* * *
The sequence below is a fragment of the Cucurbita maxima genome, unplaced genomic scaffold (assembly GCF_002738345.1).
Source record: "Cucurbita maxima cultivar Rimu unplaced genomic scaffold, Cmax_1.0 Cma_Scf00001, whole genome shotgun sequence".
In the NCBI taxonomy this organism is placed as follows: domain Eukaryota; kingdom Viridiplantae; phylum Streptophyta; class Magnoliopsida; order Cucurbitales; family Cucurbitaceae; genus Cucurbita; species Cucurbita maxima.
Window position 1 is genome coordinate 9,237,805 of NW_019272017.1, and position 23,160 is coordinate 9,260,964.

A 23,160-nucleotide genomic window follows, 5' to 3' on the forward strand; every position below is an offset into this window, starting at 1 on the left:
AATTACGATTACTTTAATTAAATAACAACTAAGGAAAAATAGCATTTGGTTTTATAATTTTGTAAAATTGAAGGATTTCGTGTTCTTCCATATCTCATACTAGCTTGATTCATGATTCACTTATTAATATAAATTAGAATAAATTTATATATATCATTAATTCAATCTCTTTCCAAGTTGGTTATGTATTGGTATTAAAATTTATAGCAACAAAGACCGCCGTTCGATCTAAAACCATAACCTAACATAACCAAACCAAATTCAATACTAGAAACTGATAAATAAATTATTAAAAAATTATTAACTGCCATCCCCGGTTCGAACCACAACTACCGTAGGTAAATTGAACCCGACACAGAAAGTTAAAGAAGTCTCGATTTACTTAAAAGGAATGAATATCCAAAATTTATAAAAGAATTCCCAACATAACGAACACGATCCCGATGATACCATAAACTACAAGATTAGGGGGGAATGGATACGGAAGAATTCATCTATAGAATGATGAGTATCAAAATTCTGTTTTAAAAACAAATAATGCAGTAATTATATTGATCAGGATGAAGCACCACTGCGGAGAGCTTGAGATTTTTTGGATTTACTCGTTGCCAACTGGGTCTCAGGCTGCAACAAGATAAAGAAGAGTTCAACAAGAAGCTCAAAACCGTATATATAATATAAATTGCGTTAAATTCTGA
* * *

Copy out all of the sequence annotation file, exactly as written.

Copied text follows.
The sequence below is a fragment of the Cucurbita maxima genome, unplaced genomic scaffold (assembly GCF_002738345.1).
Source record: "Cucurbita maxima cultivar Rimu unplaced genomic scaffold, Cmax_1.0 Cma_Scf00001, whole genome shotgun sequence".
In the NCBI taxonomy this organism is placed as follows: domain Eukaryota; kingdom Viridiplantae; phylum Streptophyta; class Magnoliopsida; order Cucurbitales; family Cucurbitaceae; genus Cucurbita; species Cucurbita maxima.
Window position 1 is genome coordinate 9,237,805 of NW_019272017.1, and position 23,160 is coordinate 9,260,964.

A 23,160-nucleotide genomic window follows, 5' to 3' on the forward strand; every position below is an offset into this window, starting at 1 on the left:
AATTACGATTACTTTAATTAAATAACAACTAAGGAAAAATAGCATTTGGTTTTATAATTTTGTAAAATTGAAGGATTTCGTGTTCTTCCATATCTCATACTAGCTTGATTCATGATTCACTTATTAATATAAATTAGAATAAATTTATATATATCATTAATTCAATCTCTTTCCAAGTTGGTTATGTATTGGTATTAAAATTTATAGCAACAAAGACCGCCGTTCGATCTAAAACCATAACCTAACATAACCAAACCAAATTCAATACTAGAAACTGATAAATAAATTATTAAAAAATTATTAACTGCCATCCCCGGTTCGAACCACAACTACCGTAGGTAAATTGAACCCGACACAGAAAGTTAAAGAAGTCTCGATTTACTTAAAAGGAATGAATATCCAAAATTTATAAAAGAATTCCCAACATAACGAACACGATCCCGATGATACCATAAACTACAAGATTAGGGGGGAATGGATACGGAAGAATTCATCTATAGAATGATGAGTATCAAAATTCTGTTTTAAAAACAAATAATGCAGTAATTATATTGATCAGGATGAAGCACCACTGCGGAGAGCTTGAGATTTTTTGGATTTACTCGTTGCCAACTGGGTCTCAGGCTGCAACAAGATAAAGAAGAGTTCAACAAGAAGCTCAAAACCGTATATATAATATAAATTGCGTTAAATTCTGA